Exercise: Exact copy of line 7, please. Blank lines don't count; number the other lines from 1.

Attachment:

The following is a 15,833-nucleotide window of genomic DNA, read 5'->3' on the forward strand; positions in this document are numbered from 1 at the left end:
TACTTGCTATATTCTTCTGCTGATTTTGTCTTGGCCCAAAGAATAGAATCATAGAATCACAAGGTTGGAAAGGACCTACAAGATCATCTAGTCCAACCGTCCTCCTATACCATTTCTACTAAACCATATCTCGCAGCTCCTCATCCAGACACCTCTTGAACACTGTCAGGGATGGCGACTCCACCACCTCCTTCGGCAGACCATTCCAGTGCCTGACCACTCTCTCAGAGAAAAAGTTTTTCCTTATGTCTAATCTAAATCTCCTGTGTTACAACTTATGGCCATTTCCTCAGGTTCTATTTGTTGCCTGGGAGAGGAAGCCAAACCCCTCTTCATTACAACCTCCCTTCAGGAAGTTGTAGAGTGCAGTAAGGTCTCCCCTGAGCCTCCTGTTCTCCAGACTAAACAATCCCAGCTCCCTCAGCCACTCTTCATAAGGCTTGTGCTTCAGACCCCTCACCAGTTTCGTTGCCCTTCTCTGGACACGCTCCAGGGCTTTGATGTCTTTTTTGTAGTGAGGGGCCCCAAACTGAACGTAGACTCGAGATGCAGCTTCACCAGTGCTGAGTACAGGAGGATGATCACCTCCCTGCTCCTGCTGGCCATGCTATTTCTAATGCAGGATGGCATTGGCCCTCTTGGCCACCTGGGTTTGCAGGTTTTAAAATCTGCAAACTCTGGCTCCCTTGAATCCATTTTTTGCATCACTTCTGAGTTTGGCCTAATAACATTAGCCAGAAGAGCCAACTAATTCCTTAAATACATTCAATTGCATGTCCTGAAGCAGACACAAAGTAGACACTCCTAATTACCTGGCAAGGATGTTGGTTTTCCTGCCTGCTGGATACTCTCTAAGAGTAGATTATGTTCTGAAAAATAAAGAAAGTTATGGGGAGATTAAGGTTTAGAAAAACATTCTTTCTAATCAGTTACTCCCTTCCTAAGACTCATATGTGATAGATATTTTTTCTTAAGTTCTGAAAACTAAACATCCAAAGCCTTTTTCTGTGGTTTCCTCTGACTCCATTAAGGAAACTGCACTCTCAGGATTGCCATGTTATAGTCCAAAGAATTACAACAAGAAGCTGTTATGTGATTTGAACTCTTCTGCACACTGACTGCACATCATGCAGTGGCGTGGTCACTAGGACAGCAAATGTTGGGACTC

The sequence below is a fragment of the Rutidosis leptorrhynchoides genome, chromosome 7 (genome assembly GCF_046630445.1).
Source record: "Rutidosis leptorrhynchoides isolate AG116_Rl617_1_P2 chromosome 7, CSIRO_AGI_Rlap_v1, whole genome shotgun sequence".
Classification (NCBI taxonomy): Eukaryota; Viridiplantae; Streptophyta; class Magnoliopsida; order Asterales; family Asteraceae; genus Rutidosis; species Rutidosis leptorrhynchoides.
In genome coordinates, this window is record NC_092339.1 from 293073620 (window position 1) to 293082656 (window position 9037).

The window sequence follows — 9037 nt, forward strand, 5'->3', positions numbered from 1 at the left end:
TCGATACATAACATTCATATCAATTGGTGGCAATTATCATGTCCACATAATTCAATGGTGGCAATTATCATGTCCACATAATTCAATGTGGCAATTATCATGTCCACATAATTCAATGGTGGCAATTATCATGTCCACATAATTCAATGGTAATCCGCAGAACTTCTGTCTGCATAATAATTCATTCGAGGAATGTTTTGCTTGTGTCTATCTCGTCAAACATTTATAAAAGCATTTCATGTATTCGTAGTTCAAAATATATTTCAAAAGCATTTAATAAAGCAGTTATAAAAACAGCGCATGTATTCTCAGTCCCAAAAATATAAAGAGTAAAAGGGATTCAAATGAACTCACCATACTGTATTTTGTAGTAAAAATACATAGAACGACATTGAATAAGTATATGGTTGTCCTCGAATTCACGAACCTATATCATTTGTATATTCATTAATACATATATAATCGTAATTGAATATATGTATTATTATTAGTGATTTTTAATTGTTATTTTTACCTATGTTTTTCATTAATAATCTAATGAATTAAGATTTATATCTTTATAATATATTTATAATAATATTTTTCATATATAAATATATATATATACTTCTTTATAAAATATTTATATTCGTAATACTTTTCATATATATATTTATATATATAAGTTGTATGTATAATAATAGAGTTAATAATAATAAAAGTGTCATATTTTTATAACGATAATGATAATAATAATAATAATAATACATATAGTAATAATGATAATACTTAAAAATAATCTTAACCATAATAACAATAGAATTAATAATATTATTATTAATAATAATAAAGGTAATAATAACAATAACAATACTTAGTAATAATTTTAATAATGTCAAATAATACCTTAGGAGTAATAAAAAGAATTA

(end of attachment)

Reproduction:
The window sequence follows — 9037 nt, forward strand, 5'->3', positions numbered from 1 at the left end: